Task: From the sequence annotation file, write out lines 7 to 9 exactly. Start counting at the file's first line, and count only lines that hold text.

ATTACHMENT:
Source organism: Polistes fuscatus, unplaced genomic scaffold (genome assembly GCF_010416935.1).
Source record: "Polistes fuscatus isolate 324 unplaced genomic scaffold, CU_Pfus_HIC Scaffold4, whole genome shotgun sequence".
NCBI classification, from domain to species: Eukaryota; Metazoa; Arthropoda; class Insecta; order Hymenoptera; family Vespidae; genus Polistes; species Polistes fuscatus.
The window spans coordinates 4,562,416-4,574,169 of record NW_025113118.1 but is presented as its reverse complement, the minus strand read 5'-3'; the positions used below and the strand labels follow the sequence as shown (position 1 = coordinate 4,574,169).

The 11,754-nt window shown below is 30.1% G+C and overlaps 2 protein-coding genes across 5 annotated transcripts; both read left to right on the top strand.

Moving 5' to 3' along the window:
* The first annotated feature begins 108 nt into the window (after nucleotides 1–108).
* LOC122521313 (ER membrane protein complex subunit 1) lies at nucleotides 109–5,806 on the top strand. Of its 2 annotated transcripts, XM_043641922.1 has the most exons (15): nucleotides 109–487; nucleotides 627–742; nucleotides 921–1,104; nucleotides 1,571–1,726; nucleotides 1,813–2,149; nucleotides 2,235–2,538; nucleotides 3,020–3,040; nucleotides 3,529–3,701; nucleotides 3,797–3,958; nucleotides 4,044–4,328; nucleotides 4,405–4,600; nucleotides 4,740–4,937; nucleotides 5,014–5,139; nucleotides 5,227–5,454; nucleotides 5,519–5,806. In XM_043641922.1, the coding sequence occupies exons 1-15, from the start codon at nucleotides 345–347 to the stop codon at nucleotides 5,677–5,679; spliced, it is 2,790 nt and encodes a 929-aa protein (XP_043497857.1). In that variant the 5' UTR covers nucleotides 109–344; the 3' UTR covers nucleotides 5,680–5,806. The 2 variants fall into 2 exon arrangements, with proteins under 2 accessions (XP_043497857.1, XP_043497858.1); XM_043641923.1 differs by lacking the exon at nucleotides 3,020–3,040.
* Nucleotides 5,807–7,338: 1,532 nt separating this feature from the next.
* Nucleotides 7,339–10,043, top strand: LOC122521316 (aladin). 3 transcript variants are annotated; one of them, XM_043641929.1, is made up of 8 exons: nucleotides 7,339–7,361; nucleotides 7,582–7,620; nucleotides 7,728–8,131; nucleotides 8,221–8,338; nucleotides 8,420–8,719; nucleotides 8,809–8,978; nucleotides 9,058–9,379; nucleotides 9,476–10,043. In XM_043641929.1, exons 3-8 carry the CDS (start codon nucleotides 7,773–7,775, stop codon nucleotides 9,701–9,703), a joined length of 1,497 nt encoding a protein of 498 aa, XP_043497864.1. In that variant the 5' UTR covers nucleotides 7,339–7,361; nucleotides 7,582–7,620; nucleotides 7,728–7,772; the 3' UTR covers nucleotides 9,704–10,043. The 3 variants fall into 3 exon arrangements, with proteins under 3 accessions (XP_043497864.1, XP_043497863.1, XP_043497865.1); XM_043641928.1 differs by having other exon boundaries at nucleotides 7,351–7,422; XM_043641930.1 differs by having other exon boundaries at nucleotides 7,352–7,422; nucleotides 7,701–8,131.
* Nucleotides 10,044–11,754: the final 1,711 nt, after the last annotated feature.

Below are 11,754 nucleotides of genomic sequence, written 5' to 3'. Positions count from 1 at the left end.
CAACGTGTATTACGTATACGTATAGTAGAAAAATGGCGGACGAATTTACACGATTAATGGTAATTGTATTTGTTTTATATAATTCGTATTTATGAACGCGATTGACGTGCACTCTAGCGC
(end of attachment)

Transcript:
* The first annotated feature begins 108 nt into the window (after nucleotides 1–108).
* LOC122521313 (ER membrane protein complex subunit 1) lies at nucleotides 109–5,806 on the top strand. Of its 2 annotated transcripts, XM_043641922.1 has the most exons (15): nucleotides 109–487; nucleotides 627–742; nucleotides 921–1,104; nucleotides 1,571–1,726; nucleotides 1,813–2,149; nucleotides 2,235–2,538; nucleotides 3,020–3,040; nucleotides 3,529–3,701; nucleotides 3,797–3,958; nucleotides 4,044–4,328; nucleotides 4,405–4,600; nucleotides 4,740–4,937; nucleotides 5,014–5,139; nucleotides 5,227–5,454; nucleotides 5,519–5,806. In XM_043641922.1, the coding sequence occupies exons 1-15, from the start codon at nucleotides 345–347 to the stop codon at nucleotides 5,677–5,679; spliced, it is 2,790 nt and encodes a 929-aa protein (XP_043497857.1). In that variant the 5' UTR covers nucleotides 109–344; the 3' UTR covers nucleotides 5,680–5,806. The 2 variants fall into 2 exon arrangements, with proteins under 2 accessions (XP_043497857.1, XP_043497858.1); XM_043641923.1 differs by lacking the exon at nucleotides 3,020–3,040.
* Nucleotides 5,807–7,338: 1,532 nt separating this feature from the next.